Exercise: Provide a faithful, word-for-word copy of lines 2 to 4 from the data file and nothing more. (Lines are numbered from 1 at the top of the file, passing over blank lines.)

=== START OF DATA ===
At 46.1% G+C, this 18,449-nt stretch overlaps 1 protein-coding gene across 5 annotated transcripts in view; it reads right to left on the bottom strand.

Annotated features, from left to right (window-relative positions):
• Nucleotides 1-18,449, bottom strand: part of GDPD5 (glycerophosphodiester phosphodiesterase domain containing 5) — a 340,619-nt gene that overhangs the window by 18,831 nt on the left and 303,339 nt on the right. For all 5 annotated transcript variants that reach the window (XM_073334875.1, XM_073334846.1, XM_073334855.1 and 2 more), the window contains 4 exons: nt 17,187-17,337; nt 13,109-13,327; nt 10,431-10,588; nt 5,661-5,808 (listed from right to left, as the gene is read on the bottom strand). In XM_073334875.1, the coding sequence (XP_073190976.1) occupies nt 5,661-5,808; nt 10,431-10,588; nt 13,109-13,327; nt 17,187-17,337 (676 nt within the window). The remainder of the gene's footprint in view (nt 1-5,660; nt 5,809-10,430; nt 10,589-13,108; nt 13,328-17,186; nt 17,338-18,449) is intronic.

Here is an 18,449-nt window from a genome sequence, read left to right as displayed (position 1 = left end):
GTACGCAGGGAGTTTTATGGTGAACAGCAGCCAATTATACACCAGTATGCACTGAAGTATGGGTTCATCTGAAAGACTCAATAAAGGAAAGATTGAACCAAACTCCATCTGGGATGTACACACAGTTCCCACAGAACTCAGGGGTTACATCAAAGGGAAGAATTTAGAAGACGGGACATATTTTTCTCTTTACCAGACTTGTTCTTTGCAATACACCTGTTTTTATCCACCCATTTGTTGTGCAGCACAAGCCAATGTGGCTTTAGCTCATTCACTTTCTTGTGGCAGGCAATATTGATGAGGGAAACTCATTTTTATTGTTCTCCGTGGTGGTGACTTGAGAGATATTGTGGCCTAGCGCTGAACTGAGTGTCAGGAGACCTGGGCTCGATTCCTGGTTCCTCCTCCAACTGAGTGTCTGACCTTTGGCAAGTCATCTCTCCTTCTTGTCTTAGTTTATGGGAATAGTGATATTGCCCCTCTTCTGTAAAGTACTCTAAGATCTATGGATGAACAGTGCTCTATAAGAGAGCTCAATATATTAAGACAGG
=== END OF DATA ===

Annotated features, from left to right (window-relative positions):
• Nucleotides 1-18,449, bottom strand: part of GDPD5 (glycerophosphodiester phosphodiesterase domain containing 5) — a 340,619-nt gene that overhangs the window by 18,831 nt on the left and 303,339 nt on the right. For all 5 annotated transcript variants that reach the window (XM_073334875.1, XM_073334846.1, XM_073334855.1 and 2 more), the window contains 4 exons: nt 17,187-17,337; nt 13,109-13,327; nt 10,431-10,588; nt 5,661-5,808 (listed from right to left, as the gene is read on the bottom strand). In XM_073334875.1, the coding sequence (XP_073190976.1) occupies nt 5,661-5,808; nt 10,431-10,588; nt 13,109-13,327; nt 17,187-17,337 (676 nt within the window). The remainder of the gene's footprint in view (nt 1-5,660; nt 5,809-10,430; nt 10,589-13,108; nt 13,328-17,186; nt 17,338-18,449) is intronic.

Here is an 18,449-nt window from a genome sequence, read left to right as displayed (position 1 = left end):